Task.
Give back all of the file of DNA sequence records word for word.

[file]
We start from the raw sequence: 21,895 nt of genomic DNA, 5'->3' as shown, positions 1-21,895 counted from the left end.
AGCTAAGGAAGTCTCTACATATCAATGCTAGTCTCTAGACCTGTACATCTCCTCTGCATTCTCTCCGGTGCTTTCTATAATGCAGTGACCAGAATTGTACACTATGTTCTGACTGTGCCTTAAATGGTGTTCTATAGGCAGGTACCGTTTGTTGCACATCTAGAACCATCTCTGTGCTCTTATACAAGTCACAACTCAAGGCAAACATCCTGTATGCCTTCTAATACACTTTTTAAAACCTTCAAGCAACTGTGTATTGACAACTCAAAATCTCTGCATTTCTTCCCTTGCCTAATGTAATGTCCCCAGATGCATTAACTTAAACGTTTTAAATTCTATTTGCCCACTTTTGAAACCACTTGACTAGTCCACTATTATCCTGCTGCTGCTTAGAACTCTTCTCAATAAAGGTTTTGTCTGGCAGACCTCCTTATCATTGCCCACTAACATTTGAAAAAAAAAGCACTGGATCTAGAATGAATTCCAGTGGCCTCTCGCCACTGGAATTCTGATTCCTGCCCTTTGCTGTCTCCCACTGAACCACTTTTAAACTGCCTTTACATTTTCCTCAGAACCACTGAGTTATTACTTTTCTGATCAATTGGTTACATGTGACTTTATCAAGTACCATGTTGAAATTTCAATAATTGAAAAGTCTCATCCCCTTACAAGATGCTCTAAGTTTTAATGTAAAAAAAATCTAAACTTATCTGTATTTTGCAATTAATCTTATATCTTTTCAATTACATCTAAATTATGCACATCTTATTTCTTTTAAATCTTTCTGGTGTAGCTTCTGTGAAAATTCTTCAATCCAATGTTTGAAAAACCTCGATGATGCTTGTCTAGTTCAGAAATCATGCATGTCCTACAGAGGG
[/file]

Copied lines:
We start from the raw sequence: 21,895 nt of genomic DNA, 5'->3' as shown, positions 1-21,895 counted from the left end.
AGCTAAGGAAGTCTCTACATATCAATGCTAGTCTCTAGACCTGTACATCTCCTCTGCATTCTCTCCGGTGCTTTCTATAATGCAGTGACCAGAATTGTACACTATGTTCTGACTGTGCCTTAAATGGTGTTCTATAGGCAGGTACCGTTTGTTGCACATCTAGAACCATCTCTGTGCTCTTATACAAGTCACAACTCAAGGCAAACATCCTGTATGCCTTCTAATACACTTTTTAAAACCTTCAAGCAACTGTGTATTGACAACTCAAAATCTCTGCATTTCTTCCCTTGCCTAATGTAATGTCCCCAGATGCATTAACTTAAACGTTTTAAATTCTATTTGCCCACTTTTGAAACCACTTGACTAGTCCACTATTATCCTGCTGCTGCTTAGAACTCTTCTCAATAAAGGTTTTGTCTGGCAGACCTCCTTATCATTGCCCACTAACATTTGAAAAAAAAAGCACTGGATCTAGAATGAATTCCAGTGGCCTCTCGCCACTGGAATTCTGATTCCTGCCCTTTGCTGTCTCCCACTGAACCACTTTTAAACTGCCTTTACATTTTCCTCAGAACCACTGAGTTATTACTTTTCTGATCAATTGGTTACATGTGACTTTATCAAGTACCATGTTGAAATTTCAATAATTGAAAAGTCTCATCCCCTTACAAGATGCTCTAAGTTTTAATGTAAAAAAAATCTAAACTTATCTGTATTTTGCAATTAATCTTATATCTTTTCAATTACATCTAAATTATGCACATCTTATTTCTTTTAAATCTTTCTGGTGTAGCTTCTGTGAAAATTCTTCAATCCAATGTTTGAAAAACCTCGATGATGCTTGTCTAGTTCAGAAATCATGCATGTCCTACAGAGGG